As I’ve noted before, while Denise Schmandt-Besserat’s Before Writing has, on occasion, been cited as evidence against Ong, McLuhan, Havelock, and other “great leap” theorists1, Ong himself thoroughly integrates Schmandt-Besserat’s work into his history of orality-literacy contrasts in his 1998 essay “Digitization Ancient and Modern: Beginnings of Writing and Today’s Computers” (Communication Research Trends 18.2 (1998): 4-21). So it was no little pleasure that I’ve found Schmandt-Besserat directly addressing the issue of literacy and the evolution of consciousness in “The Interface Between Writing and Art2”:

In summary, in Mesopotamia, where the earliest phases of writing are well documented, it becomes evident that art borrowed far more than linearity from writing. The carved frieze used the syntactical strategies of a text to convey information. These strategies included the location, position, direction, and the relative size of the images. As a result, instead of becoming limited to simply evoke, art achieved the ability to communicate more complex and specific information. Like the Narmer palette, the Uruk vase was able to narrate the sequential development of an important event, as well as the interaction between the major participants.


The Mesopotamian and Egyptian civilizations that created pristine scripts, offer a unique insight on the impact of writing on cognition. The veering from a spread of images to a linear art structure, following the invention of writing, suggests that preliterate cultures apprehended images globally, but literate societies approached a composition analytically. That is to say, figures were analyzed in succession, like the signs of a text, according to their relative size and position. But how could the changes be so immediate and radical? Recent clinical studies highlight that literates and illiterates process information in different areas of the brain (Gibson, 19983; Lecours, 19954). The irreversible physiological alteration caused by literacy explains the shift in organizing information. Ancient art lends support and physiology verifies McLuhan’s intuition that writing changed thought processes” (120).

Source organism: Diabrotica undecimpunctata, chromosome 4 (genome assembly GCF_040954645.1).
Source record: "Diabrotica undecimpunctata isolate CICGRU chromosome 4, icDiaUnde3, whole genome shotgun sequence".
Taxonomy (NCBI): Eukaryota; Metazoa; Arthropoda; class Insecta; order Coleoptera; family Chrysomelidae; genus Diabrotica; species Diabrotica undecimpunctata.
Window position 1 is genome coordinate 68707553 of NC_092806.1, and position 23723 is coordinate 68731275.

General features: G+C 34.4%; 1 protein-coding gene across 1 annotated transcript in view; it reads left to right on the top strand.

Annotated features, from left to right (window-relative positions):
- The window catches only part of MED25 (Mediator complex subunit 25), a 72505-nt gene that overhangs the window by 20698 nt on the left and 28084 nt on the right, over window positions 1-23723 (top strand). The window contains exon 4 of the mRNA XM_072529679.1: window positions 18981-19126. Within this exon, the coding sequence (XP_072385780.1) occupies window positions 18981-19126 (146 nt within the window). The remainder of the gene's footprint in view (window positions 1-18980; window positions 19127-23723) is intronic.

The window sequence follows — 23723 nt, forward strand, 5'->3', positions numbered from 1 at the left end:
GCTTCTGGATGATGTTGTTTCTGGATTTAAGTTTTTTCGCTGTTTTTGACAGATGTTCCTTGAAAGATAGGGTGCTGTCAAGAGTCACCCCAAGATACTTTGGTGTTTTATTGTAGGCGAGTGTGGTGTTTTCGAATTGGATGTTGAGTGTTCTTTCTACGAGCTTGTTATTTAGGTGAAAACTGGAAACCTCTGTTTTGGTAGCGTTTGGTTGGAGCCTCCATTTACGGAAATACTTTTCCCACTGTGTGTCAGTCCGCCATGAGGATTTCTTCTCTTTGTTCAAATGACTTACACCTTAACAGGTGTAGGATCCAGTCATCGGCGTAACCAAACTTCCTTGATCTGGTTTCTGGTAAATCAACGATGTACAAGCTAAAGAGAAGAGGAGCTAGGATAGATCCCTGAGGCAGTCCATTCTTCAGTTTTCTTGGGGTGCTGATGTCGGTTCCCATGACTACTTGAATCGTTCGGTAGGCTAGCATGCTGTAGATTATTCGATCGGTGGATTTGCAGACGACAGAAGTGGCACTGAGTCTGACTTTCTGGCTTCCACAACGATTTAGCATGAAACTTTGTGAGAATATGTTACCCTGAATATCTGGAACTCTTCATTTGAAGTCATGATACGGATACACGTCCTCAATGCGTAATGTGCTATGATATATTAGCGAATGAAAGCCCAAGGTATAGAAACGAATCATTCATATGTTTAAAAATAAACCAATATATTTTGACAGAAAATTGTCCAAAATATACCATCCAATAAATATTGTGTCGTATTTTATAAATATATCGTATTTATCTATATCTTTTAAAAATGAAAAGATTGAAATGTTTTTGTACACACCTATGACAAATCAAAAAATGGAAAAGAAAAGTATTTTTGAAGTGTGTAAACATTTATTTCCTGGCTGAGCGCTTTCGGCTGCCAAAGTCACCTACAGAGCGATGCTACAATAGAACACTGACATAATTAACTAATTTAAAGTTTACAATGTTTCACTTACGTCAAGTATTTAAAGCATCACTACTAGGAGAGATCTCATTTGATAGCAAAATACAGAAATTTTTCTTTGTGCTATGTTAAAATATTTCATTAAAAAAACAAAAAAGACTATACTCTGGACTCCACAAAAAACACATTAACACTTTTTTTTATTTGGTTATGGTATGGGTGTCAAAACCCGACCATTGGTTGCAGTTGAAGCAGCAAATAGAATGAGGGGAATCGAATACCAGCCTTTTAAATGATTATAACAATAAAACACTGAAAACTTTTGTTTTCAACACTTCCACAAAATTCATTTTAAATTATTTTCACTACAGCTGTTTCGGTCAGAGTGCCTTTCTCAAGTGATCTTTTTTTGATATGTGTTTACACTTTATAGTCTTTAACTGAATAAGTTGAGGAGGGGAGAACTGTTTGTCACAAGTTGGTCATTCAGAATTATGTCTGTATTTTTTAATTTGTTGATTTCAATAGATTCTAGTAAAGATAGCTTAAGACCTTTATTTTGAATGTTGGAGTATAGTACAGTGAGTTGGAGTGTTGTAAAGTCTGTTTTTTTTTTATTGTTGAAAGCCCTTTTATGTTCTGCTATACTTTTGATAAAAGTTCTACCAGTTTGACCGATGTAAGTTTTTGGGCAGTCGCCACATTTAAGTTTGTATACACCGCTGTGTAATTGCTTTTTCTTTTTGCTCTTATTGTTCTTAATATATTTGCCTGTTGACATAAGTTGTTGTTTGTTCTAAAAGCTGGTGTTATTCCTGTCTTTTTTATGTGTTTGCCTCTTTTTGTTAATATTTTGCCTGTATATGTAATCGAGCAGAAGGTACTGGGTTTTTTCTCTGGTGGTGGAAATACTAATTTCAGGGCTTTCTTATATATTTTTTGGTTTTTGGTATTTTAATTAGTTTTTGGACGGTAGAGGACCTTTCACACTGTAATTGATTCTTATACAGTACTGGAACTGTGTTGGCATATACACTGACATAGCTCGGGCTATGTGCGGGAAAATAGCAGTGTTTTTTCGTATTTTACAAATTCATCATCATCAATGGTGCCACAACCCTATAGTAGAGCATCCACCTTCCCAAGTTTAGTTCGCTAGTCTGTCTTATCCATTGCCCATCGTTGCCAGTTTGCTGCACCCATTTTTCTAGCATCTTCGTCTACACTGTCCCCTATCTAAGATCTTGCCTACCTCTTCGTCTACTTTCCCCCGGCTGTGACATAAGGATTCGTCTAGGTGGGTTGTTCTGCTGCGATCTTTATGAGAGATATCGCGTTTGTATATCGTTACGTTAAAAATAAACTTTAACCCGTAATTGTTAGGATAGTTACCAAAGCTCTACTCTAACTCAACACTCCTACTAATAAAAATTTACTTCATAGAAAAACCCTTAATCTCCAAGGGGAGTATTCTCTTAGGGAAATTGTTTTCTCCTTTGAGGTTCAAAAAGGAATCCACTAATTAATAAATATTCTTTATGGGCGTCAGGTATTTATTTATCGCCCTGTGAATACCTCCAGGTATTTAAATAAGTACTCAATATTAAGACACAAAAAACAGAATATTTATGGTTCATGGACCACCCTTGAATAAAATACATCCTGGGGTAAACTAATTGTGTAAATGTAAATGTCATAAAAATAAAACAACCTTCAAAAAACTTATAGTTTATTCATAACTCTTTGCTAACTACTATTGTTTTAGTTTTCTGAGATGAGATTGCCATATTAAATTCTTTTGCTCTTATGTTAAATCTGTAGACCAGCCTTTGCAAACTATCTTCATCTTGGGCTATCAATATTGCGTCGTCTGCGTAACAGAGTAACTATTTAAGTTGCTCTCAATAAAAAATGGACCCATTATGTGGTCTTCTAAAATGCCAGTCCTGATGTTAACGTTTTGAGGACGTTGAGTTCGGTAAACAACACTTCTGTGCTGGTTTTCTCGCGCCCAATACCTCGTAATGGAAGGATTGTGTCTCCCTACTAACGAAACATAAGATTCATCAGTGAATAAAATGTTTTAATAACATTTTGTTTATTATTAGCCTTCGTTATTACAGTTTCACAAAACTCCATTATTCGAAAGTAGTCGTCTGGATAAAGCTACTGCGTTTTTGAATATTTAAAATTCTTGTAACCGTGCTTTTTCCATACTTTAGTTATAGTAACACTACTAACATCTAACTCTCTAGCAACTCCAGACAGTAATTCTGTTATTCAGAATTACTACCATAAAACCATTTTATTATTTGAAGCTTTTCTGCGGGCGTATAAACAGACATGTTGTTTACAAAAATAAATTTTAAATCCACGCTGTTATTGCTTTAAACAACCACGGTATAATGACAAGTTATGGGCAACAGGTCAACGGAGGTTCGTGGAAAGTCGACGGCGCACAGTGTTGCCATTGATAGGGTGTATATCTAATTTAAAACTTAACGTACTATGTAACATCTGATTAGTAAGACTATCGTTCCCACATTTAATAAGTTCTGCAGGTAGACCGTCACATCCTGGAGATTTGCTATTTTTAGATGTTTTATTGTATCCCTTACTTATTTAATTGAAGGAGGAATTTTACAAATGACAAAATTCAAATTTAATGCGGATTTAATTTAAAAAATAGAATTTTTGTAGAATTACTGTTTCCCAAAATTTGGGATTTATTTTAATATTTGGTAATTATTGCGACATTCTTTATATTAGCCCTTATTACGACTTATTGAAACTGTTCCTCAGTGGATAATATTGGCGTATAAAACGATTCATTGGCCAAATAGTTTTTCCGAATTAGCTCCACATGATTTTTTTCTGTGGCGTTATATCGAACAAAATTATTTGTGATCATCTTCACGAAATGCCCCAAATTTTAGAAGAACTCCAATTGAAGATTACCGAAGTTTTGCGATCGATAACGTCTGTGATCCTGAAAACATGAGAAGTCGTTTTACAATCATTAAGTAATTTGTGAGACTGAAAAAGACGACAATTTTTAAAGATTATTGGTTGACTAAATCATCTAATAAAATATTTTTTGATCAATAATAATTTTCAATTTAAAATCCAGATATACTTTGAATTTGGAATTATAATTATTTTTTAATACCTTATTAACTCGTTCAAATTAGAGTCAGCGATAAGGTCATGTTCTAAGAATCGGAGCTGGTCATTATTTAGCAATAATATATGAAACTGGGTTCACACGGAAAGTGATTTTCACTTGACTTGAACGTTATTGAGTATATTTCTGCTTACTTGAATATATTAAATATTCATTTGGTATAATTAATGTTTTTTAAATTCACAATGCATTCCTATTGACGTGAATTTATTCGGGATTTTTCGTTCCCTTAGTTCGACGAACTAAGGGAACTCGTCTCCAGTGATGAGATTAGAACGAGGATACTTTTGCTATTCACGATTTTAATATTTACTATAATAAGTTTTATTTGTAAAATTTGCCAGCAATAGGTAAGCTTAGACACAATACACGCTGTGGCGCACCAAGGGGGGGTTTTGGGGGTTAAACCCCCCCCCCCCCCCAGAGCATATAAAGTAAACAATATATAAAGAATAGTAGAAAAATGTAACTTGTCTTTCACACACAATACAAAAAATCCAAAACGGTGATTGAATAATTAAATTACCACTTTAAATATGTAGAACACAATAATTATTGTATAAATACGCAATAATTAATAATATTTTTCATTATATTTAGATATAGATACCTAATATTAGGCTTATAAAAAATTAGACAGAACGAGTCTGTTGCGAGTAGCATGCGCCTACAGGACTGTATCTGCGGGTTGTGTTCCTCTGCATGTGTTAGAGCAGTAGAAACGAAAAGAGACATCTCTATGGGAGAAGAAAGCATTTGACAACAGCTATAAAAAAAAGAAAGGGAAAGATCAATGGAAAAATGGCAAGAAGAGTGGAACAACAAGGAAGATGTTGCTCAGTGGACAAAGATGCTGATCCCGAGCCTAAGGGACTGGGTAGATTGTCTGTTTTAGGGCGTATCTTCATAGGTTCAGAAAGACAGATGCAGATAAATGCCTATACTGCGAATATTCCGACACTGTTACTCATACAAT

I need to get a hold of the Gibson and Lecours pieces.

  1. A straw man label which, in my more cynical moments, I’m willing to call one of the greatest hoodwinkings in rhet/comp scholarship, but, in my more temperate moments, I refer to as a classic example of academic error. []
  2. The Legacy of McLuhan. Ed. Lance Strate and Edward Wachtel. Cresskill, NJ: Hampton Press, 2005. 109-121 []
  3. Gibson, K. R. Review of The Origins and Evolution of Writing. American Anthropologist, 100.1 (1998): 213-214. []
  4. Lecours, A. R. “The Origins and Evolution of Writing.” Origins of the Human Brain. Eds. J.P. Changeux & J. Chavaillon. Oxford: Oxford UP, 1995. 213-235. []